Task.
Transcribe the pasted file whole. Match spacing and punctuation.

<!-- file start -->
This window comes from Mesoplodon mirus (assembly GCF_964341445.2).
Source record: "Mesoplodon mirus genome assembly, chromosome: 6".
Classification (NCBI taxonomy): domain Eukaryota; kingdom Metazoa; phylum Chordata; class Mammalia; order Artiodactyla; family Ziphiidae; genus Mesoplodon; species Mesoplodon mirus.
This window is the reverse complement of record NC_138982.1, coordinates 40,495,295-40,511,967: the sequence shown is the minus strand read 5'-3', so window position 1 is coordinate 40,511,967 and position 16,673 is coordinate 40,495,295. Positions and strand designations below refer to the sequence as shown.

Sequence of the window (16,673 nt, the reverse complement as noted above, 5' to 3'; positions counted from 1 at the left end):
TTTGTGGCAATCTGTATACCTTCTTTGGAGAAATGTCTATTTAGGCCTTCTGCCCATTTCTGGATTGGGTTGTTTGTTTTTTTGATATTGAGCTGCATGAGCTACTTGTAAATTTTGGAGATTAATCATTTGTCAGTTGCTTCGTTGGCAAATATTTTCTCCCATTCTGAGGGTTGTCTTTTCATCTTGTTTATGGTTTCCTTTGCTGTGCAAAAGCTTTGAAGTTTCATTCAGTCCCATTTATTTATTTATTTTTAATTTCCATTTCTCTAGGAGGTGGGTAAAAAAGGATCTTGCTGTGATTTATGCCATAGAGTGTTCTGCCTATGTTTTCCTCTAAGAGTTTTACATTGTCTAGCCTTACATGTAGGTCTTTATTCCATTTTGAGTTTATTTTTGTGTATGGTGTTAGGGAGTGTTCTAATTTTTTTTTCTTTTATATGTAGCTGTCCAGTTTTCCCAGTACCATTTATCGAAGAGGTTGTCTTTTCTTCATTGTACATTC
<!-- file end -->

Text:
This window comes from Mesoplodon mirus (assembly GCF_964341445.2).
Source record: "Mesoplodon mirus genome assembly, chromosome: 6".
Classification (NCBI taxonomy): domain Eukaryota; kingdom Metazoa; phylum Chordata; class Mammalia; order Artiodactyla; family Ziphiidae; genus Mesoplodon; species Mesoplodon mirus.
This window is the reverse complement of record NC_138982.1, coordinates 40,495,295-40,511,967: the sequence shown is the minus strand read 5'-3', so window position 1 is coordinate 40,511,967 and position 16,673 is coordinate 40,495,295. Positions and strand designations below refer to the sequence as shown.

Sequence of the window (16,673 nt, the reverse complement as noted above, 5' to 3'; positions counted from 1 at the left end):
TTTGTGGCAATCTGTATACCTTCTTTGGAGAAATGTCTATTTAGGCCTTCTGCCCATTTCTGGATTGGGTTGTTTGTTTTTTTGATATTGAGCTGCATGAGCTACTTGTAAATTTTGGAGATTAATCATTTGTCAGTTGCTTCGTTGGCAAATATTTTCTCCCATTCTGAGGGTTGTCTTTTCATCTTGTTTATGGTTTCCTTTGCTGTGCAAAAGCTTTGAAGTTTCATTCAGTCCCATTTATTTATTTATTTTTAATTTCCATTTCTCTAGGAGGTGGGTAAAAAAGGATCTTGCTGTGATTTATGCCATAGAGTGTTCTGCCTATGTTTTCCTCTAAGAGTTTTACATTGTCTAGCCTTACATGTAGGTCTTTATTCCATTTTGAGTTTATTTTTGTGTATGGTGTTAGGGAGTGTTCTAATTTTTTTTTCTTTTATATGTAGCTGTCCAGTTTTCCCAGTACCATTTATCGAAGAGGTTGTCTTTTCTTCATTGTACATTC